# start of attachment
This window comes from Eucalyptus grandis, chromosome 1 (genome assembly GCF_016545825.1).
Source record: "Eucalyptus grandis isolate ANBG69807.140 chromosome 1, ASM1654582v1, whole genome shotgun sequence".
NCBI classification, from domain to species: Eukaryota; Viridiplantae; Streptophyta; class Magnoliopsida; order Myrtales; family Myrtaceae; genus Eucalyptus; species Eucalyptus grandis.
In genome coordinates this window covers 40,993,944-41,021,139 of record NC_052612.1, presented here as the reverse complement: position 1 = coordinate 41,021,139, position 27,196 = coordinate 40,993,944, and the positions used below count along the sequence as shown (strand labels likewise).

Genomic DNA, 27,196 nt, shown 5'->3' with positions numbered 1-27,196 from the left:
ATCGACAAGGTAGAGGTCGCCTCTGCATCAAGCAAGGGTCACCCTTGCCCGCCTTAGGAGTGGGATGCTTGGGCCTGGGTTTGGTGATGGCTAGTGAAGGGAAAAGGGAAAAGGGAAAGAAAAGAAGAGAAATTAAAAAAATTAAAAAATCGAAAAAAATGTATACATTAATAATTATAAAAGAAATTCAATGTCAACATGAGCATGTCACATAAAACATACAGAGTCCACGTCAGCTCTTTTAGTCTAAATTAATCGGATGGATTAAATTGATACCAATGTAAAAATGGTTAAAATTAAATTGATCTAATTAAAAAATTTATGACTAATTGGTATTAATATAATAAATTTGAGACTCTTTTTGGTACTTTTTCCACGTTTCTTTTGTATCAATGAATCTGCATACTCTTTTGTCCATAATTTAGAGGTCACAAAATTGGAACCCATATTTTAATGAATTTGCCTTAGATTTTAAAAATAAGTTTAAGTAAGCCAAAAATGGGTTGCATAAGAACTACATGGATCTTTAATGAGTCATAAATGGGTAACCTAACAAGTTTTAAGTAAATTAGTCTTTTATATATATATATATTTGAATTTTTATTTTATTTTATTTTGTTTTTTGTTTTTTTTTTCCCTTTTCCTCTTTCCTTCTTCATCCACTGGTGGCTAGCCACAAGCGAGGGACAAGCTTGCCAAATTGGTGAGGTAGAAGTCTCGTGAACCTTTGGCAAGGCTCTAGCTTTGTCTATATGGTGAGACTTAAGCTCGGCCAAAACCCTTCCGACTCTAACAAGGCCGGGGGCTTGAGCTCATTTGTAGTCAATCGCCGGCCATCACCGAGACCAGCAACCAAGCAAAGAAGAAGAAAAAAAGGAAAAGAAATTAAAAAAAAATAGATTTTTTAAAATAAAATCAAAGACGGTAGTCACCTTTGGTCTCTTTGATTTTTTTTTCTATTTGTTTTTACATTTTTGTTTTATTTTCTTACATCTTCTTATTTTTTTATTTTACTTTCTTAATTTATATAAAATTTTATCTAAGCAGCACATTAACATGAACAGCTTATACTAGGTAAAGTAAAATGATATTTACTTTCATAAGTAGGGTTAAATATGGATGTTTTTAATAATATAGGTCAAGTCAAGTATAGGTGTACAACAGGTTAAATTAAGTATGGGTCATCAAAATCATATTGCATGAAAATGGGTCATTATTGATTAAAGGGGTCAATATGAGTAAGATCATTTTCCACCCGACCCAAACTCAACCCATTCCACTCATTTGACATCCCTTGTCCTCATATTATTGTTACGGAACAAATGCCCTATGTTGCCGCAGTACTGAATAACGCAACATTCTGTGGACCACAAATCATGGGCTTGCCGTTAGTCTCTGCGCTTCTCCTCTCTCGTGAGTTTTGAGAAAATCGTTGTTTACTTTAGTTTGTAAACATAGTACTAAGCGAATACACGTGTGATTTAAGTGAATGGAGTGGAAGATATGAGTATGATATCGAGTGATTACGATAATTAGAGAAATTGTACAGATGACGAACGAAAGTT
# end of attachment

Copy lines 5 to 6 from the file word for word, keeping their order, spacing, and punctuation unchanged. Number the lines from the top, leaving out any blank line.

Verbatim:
Genomic DNA, 27,196 nt, shown 5'->3' with positions numbered 1-27,196 from the left:
ATCGACAAGGTAGAGGTCGCCTCTGCATCAAGCAAGGGTCACCCTTGCCCGCCTTAGGAGTGGGATGCTTGGGCCTGGGTTTGGTGATGGCTAGTGAAGGGAAAAGGGAAAAGGGAAAGAAAAGAAGAGAAATTAAAAAAATTAAAAAATCGAAAAAAATGTATACATTAATAATTATAAAAGAAATTCAATGTCAACATGAGCATGTCACATAAAACATACAGAGTCCACGTCAGCTCTTTTAGTCTAAATTAATCGGATGGATTAAATTGATACCAATGTAAAAATGGTTAAAATTAAATTGATCTAATTAAAAAATTTATGACTAATTGGTATTAATATAATAAATTTGAGACTCTTTTTGGTACTTTTTCCACGTTTCTTTTGTATCAATGAATCTGCATACTCTTTTGTCCATAATTTAGAGGTCACAAAATTGGAACCCATATTTTAATGAATTTGCCTTAGATTTTAAAAATAAGTTTAAGTAAGCCAAAAATGGGTTGCATAAGAACTACATGGATCTTTAATGAGTCATAAATGGGTAACCTAACAAGTTTTAAGTAAATTAGTCTTTTATATATATATATATTTGAATTTTTATTTTATTTTATTTTGTTTTTTGTTTTTTTTTTCCCTTTTCCTCTTTCCTTCTTCATCCACTGGTGGCTAGCCACAAGCGAGGGACAAGCTTGCCAAATTGGTGAGGTAGAAGTCTCGTGAACCTTTGGCAAGGCTCTAGCTTTGTCTATATGGTGAGACTTAAGCTCGGCCAAAACCCTTCCGACTCTAACAAGGCCGGGGGCTTGAGCTCATTTGTAGTCAATCGCCGGCCATCACCGAGACCAGCAACCAAGCAAAGAAGAAGAAAAAAAGGAAAAGAAATTAAAAAAAAATAGATTTTTTAAAATAAAATCAAAGACGGTAGTCACCTTTGGTCTCTTTGATTTTTTTTTCTATTTGTTTTTACATTTTTGTTTTATTTTCTTACATCTTCTTATTTTTTTATTTTACTTTCTTAATTTATATAAAATTTTATCTAAGCAGCACATTAACATGAACAGCTTATACTAGGTAAAGTAAAATGATATTTACTTTCATAAGTAGGGTTAAATATGGATGTTTTTAATAATATAGGTCAAGTCAAGTATAGGTGTACAACAGGTTAAATTAAGTATGGGTCATCAAAATCATATTGCATGAAAATGGGTCATTATTGATTAAAGGGGTCAATATGAGTAAGATCATTTTCCACCCGACCCAAACTCAACCCATTCCACTCATTTGACATCCCTTGTCCTCATATTATTGTTACGGAACAAATGCCCTATGTTGCCGCAGTACTGAATAACGCAACATTCTGTGGACCACAAATCATGGGCTTGCCGTTAGTCTCTGCGCTTCTCCTCTCTCGTGAGTTTTGAGAAAATCGTTGTTTACTTTAGTTTGTAAACATAGTACTAAGCGAATACACGTGTGATTTAAGTGAATGGAGTGGAAGATATGAGTATGATATCGAGTGATTACGATAATTAGAGAAATTGTACAGATGACGAACGAAAGTT